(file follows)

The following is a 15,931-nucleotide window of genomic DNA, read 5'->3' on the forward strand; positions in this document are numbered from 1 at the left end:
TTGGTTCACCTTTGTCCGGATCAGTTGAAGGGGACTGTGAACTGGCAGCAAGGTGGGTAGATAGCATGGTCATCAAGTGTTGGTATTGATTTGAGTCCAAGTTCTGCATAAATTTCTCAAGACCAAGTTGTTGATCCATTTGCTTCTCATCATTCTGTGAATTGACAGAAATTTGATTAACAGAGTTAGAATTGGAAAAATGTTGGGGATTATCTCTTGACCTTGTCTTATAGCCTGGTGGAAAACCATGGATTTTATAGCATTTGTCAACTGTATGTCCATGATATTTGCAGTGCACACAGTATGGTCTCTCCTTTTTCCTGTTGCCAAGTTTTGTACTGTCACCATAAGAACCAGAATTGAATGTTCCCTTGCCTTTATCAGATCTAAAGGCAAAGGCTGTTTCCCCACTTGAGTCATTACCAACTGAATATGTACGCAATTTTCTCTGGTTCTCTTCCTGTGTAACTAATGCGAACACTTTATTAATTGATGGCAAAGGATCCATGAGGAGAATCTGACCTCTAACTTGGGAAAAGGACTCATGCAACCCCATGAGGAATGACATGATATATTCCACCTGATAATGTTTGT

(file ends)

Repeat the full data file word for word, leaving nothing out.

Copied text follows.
The following is a 15,931-nucleotide window of genomic DNA, read 5'->3' on the forward strand; positions in this document are numbered from 1 at the left end:
TTGGTTCACCTTTGTCCGGATCAGTTGAAGGGGACTGTGAACTGGCAGCAAGGTGGGTAGATAGCATGGTCATCAAGTGTTGGTATTGATTTGAGTCCAAGTTCTGCATAAATTTCTCAAGACCAAGTTGTTGATCCATTTGCTTCTCATCATTCTGTGAATTGACAGAAATTTGATTAACAGAGTTAGAATTGGAAAAATGTTGGGGATTATCTCTTGACCTTGTCTTATAGCCTGGTGGAAAACCATGGATTTTATAGCATTTGTCAACTGTATGTCCATGATATTTGCAGTGCACACAGTATGGTCTCTCCTTTTTCCTGTTGCCAAGTTTTGTACTGTCACCATAAGAACCAGAATTGAATGTTCCCTTGCCTTTATCAGATCTAAAGGCAAAGGCTGTTTCCCCACTTGAGTCATTACCAACTGAATATGTACGCAATTTTCTCTGGTTCTCTTCCTGTGTAACTAATGCGAACACTTTATTAATTGATGGCAAAGGATCCATGAGGAGAATCTGACCTCTAACTTGGGAAAAGGACTCATGCAACCCCATGAGGAATGACATGATATATTCCACCTGATAATGTTTGT